Carstown House is located on the Cartown Road, about 5km outside of Drogheda. You access it by walking up through a corn field and through a small wood. It appears in a small clearing, its windows boarded and cemented over, green ivy hanging from the walls. It is quite beautiful.
My husband played in the surrounds of the house when he was a kid and it was occupied until the 90s. His sister even attended a house party there. Wish I had that claim! There is something quite magical about the house, set in the peaceful countryside, abandoned, yet with a story to tell.
The first building you’ll notice on approach is this gorgeous featured house which was blown to smithereens. I’m not sure how, when or why, but exploded houses aren’t that common this side of the border, so I’d love to know more about the story behind this lodge house. Makes for a good spooky Halloween venue though, doesn’t it?
The old driveway up to Carstown House is mostly a muddy track, cut out by the thick wheels of tractors. But once you get into the small woods, it takes on the magical feel; one where you might see teddy bears peeping out from behind the trees with their picnics at any time. The road has narrowed and been covered over with leaves. You have to use your imagination to imagine carriages and carts travelling up and down it.
When the woods end, you come out into a small clearing. Carstown House is on your left, looming and a little eerie. There are crows landing on the trees above your head and there’s no way you’d catch me up here on my own or any time at night. Not on your nellie. My husband told me of a legend that when Oliver Plunkett was being captured here, he ran into the woods and the birds gave away his hideaway. He put a curse on the woods that no bird would ever nest there again, and apparently it remains true today.
What stands out most about the house on approach are the windows placed within the roof. The dormer style seems unusual for this type of house and as you round the house you can see the various extensions and style changes it’s experienced over the years.
The front door is also off centre and located more to the right. The steps are now broken and dilapidated, but as I ran up and down them with my daughter I imagined the well heeled shoes and boots that must have crossed this threshold over the past centuries.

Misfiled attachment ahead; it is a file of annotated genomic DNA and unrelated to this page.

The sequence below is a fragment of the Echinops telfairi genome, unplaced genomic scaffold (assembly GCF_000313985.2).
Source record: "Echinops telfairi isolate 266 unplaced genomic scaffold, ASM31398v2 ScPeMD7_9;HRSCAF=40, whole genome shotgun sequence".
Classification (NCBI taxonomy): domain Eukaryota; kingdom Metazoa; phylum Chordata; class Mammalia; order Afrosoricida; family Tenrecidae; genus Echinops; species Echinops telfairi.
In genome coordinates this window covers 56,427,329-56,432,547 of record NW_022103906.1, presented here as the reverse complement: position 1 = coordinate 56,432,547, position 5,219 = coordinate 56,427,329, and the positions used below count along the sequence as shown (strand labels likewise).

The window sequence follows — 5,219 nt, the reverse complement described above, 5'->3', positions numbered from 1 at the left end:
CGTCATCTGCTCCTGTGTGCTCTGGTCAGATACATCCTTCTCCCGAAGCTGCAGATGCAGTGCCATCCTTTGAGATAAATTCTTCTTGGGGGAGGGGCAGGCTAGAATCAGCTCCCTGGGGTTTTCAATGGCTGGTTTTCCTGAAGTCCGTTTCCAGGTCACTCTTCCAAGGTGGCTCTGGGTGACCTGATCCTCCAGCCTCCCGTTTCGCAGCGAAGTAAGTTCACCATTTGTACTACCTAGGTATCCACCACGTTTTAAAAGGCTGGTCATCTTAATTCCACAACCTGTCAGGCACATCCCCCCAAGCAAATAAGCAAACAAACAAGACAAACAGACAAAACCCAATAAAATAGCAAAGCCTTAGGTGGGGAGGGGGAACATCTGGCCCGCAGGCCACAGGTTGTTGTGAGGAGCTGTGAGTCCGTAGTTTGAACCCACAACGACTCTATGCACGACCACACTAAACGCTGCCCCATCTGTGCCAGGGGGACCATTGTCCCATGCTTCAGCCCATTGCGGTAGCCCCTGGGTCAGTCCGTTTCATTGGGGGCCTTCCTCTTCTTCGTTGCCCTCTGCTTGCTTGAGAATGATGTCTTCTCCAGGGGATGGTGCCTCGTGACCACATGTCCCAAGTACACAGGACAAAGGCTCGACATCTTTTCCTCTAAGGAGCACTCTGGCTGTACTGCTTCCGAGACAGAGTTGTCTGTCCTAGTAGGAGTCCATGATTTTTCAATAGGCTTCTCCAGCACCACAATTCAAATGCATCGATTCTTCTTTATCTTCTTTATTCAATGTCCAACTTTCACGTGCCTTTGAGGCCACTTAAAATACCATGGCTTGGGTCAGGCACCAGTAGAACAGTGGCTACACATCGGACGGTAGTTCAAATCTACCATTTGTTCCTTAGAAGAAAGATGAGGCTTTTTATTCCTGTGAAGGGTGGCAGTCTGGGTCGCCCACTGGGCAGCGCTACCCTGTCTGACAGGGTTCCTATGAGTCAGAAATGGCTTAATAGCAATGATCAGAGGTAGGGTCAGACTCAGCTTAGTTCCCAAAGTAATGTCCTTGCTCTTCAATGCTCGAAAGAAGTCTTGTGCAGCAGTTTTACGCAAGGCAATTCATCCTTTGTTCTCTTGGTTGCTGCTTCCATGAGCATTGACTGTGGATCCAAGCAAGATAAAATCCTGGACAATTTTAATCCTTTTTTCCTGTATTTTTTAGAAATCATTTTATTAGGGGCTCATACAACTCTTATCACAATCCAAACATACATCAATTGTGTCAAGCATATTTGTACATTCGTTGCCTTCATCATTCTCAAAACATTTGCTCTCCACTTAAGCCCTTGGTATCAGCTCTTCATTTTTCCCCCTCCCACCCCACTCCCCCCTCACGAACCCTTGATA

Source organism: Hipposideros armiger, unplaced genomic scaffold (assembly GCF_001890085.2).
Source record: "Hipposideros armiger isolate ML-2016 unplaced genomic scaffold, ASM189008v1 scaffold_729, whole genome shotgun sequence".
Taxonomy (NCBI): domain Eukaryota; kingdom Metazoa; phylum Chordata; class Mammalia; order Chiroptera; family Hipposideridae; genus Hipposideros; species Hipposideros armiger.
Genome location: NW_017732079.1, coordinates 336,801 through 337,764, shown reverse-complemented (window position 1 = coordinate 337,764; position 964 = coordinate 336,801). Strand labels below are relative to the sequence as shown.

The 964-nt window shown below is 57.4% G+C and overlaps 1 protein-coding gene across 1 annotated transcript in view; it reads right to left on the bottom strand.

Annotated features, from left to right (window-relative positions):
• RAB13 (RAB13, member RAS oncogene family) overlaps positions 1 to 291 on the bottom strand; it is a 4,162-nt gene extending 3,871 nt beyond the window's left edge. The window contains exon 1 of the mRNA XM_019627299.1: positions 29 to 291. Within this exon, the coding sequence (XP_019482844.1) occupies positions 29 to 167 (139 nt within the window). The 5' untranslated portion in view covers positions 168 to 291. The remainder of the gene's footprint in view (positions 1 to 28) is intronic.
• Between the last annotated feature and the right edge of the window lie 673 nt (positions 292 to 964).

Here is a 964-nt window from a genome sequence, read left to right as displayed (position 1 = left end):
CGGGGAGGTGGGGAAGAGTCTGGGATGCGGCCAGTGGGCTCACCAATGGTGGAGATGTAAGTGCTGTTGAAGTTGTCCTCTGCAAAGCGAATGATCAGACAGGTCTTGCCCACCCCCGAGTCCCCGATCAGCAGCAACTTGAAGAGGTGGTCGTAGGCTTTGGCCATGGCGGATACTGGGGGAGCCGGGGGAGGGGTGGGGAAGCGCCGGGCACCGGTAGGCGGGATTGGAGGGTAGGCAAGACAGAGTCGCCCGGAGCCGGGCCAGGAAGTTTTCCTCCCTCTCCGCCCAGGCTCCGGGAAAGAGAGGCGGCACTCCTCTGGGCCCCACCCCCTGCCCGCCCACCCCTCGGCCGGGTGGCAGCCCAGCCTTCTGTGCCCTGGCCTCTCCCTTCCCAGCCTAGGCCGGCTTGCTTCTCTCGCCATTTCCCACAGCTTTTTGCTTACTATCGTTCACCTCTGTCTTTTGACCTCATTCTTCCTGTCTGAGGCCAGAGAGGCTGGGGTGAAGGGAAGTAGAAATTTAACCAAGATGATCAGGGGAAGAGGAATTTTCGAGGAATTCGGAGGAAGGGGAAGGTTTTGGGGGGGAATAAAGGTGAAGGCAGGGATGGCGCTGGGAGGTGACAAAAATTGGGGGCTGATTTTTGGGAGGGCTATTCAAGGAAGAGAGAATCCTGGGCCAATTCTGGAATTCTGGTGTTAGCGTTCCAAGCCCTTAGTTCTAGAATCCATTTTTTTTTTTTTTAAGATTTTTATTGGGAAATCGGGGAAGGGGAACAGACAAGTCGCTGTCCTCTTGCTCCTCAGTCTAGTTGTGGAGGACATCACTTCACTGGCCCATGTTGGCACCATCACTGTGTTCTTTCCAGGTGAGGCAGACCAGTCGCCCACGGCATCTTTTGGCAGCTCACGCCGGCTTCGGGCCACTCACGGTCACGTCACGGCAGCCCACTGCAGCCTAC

The Irish Aesthete has a wonderful blog on the history behind the building and you can read the full account here. It discusses evidence that a home (most likely a Tower House) was built here in 1612 belonging to Oliver Plunkett (his relative of the same name would later be executed and have his head put on display to this day in Drogheda. No seriously) and his wife Katherine Hussey. There are also theories that there was a building here even before that time of a medieval house of a similar structure we see today.
Beside the house is a beautiful red brick archway leading to the outbuildings and old farmyard. It’s one of the prettiest structures on the whole property. When you pass under the arch you find the house extends far out the back, with many adds ons and strange looking additions, particularly the two foot narrow wall structure that runs along the house and pictured below. What the hell is it?
I was very taken with the farm buildings. They’re quaint and so well crafted, criss cross windows and red bricks around the doors and windowsills. We’ll ignore the graffitti in one of the outhouses that said ‘don’t call the priest’. Eeek! The buildings look more like houses than somewhere to store farm equipment or food. Funny, I felt like we were being watched while we were here. Maybe we were.
We enjoyed snapping the pictures of the windows and doors trying to get the holes in the roof to show through. The walls are strong but most of the roofs are gone, not helped by the theft of lead from them over the years.
What struck me about this property was how close it all sits together. There is no big separation between what would have been the stableyard or working farmyard. When you walk right up the back the garden is small – not the big sweeping fields or garden you might imagine.
Everywhere you looked the buildings stood out as beautiful, covered in green ivy, soft carpet of grass underneath. It’s a place you would have played as a child, imagining you were king or queen of the manor – avoiding the ghosts that still lurk there, among the rubble.
It is of course, devastating to see it as a wasteland, decaying bit by bit, year on year. When we came out of the field, having left the house behind, we met a relation of ours who said she was shocked to see if fall into such disrepair so quickly in the past decade. If there’s been a home here since the early 1600s, why now in the early 21st century have we turned our back on such a historical and beautiful manor?
In researching this piece, The Irish Aesthete gave me some information for anyone interested in ensuring Carstown House is permanently protected. Micheál Mc Keown said:
Co. Louth Archaeological and Hist. Soc. of which I am a council member are actively engaged in ensuring Carstown House is permanently protected. The problems are locating the owner and getting a commitment to restore it or to raise funding to ensure it is safe from vandalism and plundering.
Anyone interested in getting involved or finding out more can contact: firstname.lastname@example.org.
And to show you what has been lost, here is a picture of the house in its original glory.
Note: We refer to the house as Cartown House, but it seems the official name is Carstown House which I have used here for search purposes.